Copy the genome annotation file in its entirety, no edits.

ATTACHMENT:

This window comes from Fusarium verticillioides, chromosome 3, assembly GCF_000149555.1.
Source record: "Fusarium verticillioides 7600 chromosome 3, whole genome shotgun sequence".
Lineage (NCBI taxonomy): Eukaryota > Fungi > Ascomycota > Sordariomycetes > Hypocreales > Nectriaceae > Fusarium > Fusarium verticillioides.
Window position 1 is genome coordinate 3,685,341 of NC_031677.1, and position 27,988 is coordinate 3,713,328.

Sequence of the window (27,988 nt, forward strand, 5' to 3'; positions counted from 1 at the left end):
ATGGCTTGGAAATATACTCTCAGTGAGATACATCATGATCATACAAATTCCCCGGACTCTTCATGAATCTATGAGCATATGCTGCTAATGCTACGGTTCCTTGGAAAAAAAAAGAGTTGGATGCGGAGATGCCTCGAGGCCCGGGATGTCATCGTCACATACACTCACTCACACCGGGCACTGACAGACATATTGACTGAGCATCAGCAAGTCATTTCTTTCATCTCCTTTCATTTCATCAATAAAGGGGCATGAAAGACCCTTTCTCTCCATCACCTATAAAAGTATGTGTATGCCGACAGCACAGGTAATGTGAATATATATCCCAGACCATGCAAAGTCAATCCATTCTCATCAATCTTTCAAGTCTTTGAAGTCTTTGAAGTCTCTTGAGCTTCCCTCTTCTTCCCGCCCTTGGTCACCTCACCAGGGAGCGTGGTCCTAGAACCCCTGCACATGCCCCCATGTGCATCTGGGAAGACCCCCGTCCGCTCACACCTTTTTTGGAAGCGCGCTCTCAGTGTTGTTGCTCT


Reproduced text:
This window comes from Fusarium verticillioides, chromosome 3, assembly GCF_000149555.1.
Source record: "Fusarium verticillioides 7600 chromosome 3, whole genome shotgun sequence".
Lineage (NCBI taxonomy): Eukaryota > Fungi > Ascomycota > Sordariomycetes > Hypocreales > Nectriaceae > Fusarium > Fusarium verticillioides.
Window position 1 is genome coordinate 3,685,341 of NC_031677.1, and position 27,988 is coordinate 3,713,328.

Sequence of the window (27,988 nt, forward strand, 5' to 3'; positions counted from 1 at the left end):
ATGGCTTGGAAATATACTCTCAGTGAGATACATCATGATCATACAAATTCCCCGGACTCTTCATGAATCTATGAGCATATGCTGCTAATGCTACGGTTCCTTGGAAAAAAAAAGAGTTGGATGCGGAGATGCCTCGAGGCCCGGGATGTCATCGTCACATACACTCACTCACACCGGGCACTGACAGACATATTGACTGAGCATCAGCAAGTCATTTCTTTCATCTCCTTTCATTTCATCAATAAAGGGGCATGAAAGACCCTTTCTCTCCATCACCTATAAAAGTATGTGTATGCCGACAGCACAGGTAATGTGAATATATATCCCAGACCATGCAAAGTCAATCCATTCTCATCAATCTTTCAAGTCTTTGAAGTCTTTGAAGTCTCTTGAGCTTCCCTCTTCTTCCCGCCCTTGGTCACCTCACCAGGGAGCGTGGTCCTAGAACCCCTGCACATGCCCCCATGTGCATCTGGGAAGACCCCCGTCCGCTCACACCTTTTTTGGAAGCGCGCTCTCAGTGTTGTTGCTCT